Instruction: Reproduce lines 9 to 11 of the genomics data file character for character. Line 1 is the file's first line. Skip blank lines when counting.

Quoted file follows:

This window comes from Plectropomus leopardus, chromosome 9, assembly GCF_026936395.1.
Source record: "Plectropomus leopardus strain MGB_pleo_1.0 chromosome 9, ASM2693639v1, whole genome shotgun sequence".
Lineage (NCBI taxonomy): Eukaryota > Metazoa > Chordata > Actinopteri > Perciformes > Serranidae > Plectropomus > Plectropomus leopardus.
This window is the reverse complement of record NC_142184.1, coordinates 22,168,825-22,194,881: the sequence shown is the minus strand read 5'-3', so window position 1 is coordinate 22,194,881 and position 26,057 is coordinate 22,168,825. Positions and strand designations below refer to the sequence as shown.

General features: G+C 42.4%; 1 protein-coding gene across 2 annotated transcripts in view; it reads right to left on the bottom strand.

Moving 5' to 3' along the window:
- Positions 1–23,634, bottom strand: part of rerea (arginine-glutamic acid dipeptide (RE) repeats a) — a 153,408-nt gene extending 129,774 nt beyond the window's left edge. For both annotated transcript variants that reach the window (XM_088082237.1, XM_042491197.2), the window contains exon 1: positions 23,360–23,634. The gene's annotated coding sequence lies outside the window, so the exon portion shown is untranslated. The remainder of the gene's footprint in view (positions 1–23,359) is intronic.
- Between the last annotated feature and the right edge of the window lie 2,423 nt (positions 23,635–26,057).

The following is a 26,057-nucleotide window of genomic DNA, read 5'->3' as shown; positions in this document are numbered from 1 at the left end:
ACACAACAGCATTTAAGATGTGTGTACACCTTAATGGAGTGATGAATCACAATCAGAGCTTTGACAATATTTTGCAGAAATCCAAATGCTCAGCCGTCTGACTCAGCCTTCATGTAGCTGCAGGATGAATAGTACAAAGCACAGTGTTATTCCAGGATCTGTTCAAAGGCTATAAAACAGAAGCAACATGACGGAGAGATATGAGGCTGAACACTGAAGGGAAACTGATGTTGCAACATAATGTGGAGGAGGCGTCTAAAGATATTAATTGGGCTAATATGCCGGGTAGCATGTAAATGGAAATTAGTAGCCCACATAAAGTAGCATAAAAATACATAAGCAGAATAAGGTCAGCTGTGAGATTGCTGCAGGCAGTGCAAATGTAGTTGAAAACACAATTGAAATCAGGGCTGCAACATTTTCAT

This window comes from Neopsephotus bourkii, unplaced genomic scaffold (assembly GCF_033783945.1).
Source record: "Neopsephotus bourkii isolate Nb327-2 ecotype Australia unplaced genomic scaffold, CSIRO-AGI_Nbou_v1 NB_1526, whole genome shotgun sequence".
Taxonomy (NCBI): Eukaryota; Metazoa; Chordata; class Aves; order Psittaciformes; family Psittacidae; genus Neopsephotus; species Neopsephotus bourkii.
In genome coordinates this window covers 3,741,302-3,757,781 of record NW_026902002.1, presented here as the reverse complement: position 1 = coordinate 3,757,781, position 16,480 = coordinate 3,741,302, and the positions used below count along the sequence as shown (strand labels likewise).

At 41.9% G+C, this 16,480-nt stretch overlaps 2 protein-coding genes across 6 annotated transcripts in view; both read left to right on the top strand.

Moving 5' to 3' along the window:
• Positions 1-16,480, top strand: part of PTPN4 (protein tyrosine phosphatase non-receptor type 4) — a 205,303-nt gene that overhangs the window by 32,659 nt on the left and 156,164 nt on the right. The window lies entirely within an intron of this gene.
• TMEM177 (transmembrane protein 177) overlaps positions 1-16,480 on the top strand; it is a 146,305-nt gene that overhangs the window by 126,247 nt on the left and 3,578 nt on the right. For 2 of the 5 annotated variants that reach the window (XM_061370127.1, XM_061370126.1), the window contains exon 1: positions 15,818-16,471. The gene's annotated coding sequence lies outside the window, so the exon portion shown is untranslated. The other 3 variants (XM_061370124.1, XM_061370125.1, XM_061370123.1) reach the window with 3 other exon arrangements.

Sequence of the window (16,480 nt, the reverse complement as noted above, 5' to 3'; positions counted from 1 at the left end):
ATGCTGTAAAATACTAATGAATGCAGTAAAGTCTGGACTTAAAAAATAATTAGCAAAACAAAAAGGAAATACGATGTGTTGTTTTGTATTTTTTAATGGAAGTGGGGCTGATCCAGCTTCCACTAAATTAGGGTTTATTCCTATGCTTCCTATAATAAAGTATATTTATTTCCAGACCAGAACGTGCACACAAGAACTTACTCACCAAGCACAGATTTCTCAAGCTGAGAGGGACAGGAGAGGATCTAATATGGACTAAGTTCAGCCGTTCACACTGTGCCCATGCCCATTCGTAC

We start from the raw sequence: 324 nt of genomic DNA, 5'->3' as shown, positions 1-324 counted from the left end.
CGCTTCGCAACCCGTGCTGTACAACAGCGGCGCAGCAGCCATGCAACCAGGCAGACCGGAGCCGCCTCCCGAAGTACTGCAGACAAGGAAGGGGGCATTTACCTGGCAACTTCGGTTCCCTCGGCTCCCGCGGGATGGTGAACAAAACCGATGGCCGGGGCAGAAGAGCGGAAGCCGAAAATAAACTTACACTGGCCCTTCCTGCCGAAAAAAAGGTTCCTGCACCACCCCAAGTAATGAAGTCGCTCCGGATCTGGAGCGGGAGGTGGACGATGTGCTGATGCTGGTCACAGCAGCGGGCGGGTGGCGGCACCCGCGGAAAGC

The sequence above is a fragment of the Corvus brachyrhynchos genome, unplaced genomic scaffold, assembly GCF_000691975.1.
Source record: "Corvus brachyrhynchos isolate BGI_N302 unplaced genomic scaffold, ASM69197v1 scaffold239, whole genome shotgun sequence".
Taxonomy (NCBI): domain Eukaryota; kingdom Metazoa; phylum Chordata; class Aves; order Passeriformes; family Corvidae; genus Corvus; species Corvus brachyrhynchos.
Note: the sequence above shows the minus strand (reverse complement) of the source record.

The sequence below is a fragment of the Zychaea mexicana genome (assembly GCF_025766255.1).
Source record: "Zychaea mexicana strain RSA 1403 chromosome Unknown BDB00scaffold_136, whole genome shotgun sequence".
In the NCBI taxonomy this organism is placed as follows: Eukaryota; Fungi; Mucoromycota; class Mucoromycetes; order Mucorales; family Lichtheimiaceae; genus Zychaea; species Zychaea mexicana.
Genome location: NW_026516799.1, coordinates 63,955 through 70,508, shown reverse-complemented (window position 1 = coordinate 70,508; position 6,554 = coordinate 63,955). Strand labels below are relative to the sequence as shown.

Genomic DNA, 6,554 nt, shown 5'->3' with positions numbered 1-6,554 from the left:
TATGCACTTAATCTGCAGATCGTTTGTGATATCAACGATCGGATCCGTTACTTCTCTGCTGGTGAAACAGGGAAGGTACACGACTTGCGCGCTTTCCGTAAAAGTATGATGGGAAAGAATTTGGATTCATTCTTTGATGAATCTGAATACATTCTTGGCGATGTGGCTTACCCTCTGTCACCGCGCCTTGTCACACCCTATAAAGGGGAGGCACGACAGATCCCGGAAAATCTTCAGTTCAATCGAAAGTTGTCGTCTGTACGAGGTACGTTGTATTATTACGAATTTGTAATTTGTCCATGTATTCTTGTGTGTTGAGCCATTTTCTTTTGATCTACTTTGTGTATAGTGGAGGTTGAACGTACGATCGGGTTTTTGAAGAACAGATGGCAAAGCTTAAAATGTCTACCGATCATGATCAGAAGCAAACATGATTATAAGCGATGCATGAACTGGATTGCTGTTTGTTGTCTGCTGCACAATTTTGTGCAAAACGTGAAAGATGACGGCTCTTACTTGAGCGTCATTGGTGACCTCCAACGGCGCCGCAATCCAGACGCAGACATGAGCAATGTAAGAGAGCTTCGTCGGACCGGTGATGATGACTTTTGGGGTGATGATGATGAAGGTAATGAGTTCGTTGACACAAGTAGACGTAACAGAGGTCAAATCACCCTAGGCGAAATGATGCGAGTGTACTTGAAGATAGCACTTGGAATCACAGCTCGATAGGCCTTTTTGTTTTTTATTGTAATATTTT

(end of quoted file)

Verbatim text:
The following is a 26,057-nucleotide window of genomic DNA, read 5'->3' as shown; positions in this document are numbered from 1 at the left end:
ACACAACAGCATTTAAGATGTGTGTACACCTTAATGGAGTGATGAATCACAATCAGAGCTTTGACAATATTTTGCAGAAATCCAAATGCTCAGCCGTCTGACTCAGCCTTCATGTAGCTGCAGGATGAATAGTACAAAGCACAGTGTTATTCCAGGATCTGTTCAAAGGCTATAAAACAGAAGCAACATGACGGAGAGATATGAGGCTGAACACTGAAGGGAAACTGATGTTGCAACATAATGTGGAGGAGGCGTCTAAAGATATTAATTGGGCTAATATGCCGGGTAGCATGTAAATGGAAATTAGTAGCCCACATAAAGTAGCATAAAAATACATAAGCAGAATAAGGTCAGCTGTGAGATTGCTGCAGGCAGTGCAAATGTAGTTGAAAACACAATTGAAATCAGGGCTGCAACATTTTCAT

This window comes from Neopsephotus bourkii, unplaced genomic scaffold (assembly GCF_033783945.1).